This is an example of an exercise used for core strength by many that is similar to a movement-related exercise used as a tool to teach rapid contraction and relaxation. The best athletes remain relaxed. When Usain Bolt runs, he does not consciously contract and relax his muscles. He does not actively contract his abdominal wall to maintain his posture. He has an amazing ability to contract and relax at the appropriate time and with the proper order of contractions.

When basketball trainers speak about the lack of core strength, they typically point out a  flawed movement. They do not measure core strength or stability through a core exercise, like one measures upper body strength with a bench press test or lower body power with a vertical jump test.

The traditional test of core strength is the sit-up test, but this is flawed in several ways. First, a sit-up test tests more for strength endurance than strength or stability. Second, there is no specificity, and therefore no certainty of transfer, between an exercise that occurs lying down involving flexion and stability in a standing posture. Finally, Stuart McGill, the godfather of spine research, says that sit-ups place “devastating loads on the disks.” Other studies have suggested that a front squat activates the core musculature more than a sit-up. So, how does one measure core strength? How does one measure improvement? How much strength does one need?

The Journal of Bodywork and Movement Therapies recently published a critical review titled “The Myth of Core Stability” by Eyal Lederman [Journal of Bodywork & Movement Therapies (2010) 14, 84-98]. Lederman addresses the strength question:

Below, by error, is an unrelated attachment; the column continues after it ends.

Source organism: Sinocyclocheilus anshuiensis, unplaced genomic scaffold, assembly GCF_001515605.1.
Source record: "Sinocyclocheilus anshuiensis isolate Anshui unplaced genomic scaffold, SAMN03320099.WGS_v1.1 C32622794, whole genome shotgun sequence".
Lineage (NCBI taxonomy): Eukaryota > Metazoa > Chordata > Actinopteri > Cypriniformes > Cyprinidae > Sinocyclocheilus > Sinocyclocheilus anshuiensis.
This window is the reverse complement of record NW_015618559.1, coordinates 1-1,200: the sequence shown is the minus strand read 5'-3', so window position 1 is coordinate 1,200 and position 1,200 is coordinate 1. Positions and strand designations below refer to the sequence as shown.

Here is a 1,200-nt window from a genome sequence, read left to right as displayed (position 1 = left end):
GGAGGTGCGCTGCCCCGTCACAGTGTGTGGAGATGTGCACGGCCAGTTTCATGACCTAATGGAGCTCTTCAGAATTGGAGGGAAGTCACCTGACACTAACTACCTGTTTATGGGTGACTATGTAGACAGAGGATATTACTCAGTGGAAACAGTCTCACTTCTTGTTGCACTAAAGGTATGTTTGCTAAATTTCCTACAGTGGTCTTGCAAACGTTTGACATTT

To what force level do the trunk muscles need to co-contract in order to stabilize the spine? It seems that the answer is not very much.

During standing and walking the trunk muscles are minimally activated (Andersson et al., 1996). In standing the deep spinal erectors, psoas and quadratus lumborum are virtually silent! In some subjects there is no detectable EMG activity in these muscles.

As for strengthening the core muscles, he writes:

A recent study has demonstrated that as much as 70% MVC [maximal voluntary contraction] is needed to promote strength gains in abdominal muscle (Stevens et al., 2008). It is unlikely that during CS [core strength] exercise abdominal muscle would reach this force level (Stevens et al., 2007).

So, what should a trainer do when there is a noticeable skill deficiency attributed to lack of trunk stability? For instance, some ACL studies have identified lack of core strength as a precursor to ACL injuries, while others simply appear to lack total body coordination which impedes their ability to stop or even execute skilled movements like shooting or jump stops or to hold their proper defensive stance (posture).

Lederman reminds coaches and trainers to remember the specificity principle of motor learning. He cites a study that “assessed the effect of training on a Swiss ball on core stability muscles and the economy of running...The subjects got very good at using their muscles for sitting on a large inflatable rubber ball but it had no effect on their running performance.”

Lederman adds:

“Trunk control will change according to the specific activity the subject is practicing. Throwing a ball would require trunk control, which is different to running. Trunk control in running will be different in climbing and so on. There is no one universal exercise for trunk control that would account for the specific needs of all activities. Is it possible to train the trunk control to specific activity? Yes, and it is simple - just train in that activity and don’t worry about the trunk. The beauty of it all is that no matter what activity is carried out the trunk muscles are always specifically exercised.”